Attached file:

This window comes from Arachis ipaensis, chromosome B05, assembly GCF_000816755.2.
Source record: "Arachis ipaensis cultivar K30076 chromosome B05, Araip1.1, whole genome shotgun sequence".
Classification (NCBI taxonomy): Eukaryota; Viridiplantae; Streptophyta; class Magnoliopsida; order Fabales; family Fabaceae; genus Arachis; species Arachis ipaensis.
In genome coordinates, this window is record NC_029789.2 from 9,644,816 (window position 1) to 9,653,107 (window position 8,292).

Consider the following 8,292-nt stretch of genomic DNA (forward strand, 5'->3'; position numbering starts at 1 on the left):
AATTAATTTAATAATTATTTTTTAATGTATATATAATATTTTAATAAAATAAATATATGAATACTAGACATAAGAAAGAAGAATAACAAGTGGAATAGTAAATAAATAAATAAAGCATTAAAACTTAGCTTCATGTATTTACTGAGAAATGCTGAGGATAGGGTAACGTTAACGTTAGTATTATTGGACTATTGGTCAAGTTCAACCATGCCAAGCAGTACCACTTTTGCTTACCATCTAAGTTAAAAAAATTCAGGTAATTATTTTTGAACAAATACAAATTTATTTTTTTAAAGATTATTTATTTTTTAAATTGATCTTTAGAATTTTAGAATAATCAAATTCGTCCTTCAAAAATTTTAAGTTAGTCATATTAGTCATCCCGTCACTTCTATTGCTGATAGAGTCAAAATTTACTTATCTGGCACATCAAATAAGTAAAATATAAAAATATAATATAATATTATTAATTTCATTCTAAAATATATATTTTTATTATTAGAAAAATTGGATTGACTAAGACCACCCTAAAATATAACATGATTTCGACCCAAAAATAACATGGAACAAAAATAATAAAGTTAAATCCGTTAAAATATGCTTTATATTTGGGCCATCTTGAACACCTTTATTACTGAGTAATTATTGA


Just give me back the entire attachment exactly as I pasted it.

This window comes from Arachis ipaensis, chromosome B05, assembly GCF_000816755.2.
Source record: "Arachis ipaensis cultivar K30076 chromosome B05, Araip1.1, whole genome shotgun sequence".
Classification (NCBI taxonomy): Eukaryota; Viridiplantae; Streptophyta; class Magnoliopsida; order Fabales; family Fabaceae; genus Arachis; species Arachis ipaensis.
In genome coordinates, this window is record NC_029789.2 from 9,644,816 (window position 1) to 9,653,107 (window position 8,292).

Consider the following 8,292-nt stretch of genomic DNA (forward strand, 5'->3'; position numbering starts at 1 on the left):
AATTAATTTAATAATTATTTTTTAATGTATATATAATATTTTAATAAAATAAATATATGAATACTAGACATAAGAAAGAAGAATAACAAGTGGAATAGTAAATAAATAAATAAAGCATTAAAACTTAGCTTCATGTATTTACTGAGAAATGCTGAGGATAGGGTAACGTTAACGTTAGTATTATTGGACTATTGGTCAAGTTCAACCATGCCAAGCAGTACCACTTTTGCTTACCATCTAAGTTAAAAAAATTCAGGTAATTATTTTTGAACAAATACAAATTTATTTTTTTAAAGATTATTTATTTTTTAAATTGATCTTTAGAATTTTAGAATAATCAAATTCGTCCTTCAAAAATTTTAAGTTAGTCATATTAGTCATCCCGTCACTTCTATTGCTGATAGAGTCAAAATTTACTTATCTGGCACATCAAATAAGTAAAATATAAAAATATAATATAATATTATTAATTTCATTCTAAAATATATATTTTTATTATTAGAAAAATTGGATTGACTAAGACCACCCTAAAATATAACATGATTTCGACCCAAAAATAACATGGAACAAAAATAATAAAGTTAAATCCGTTAAAATATGCTTTATATTTGGGCCATCTTGAACACCTTTATTACTGAGTAATTATTGA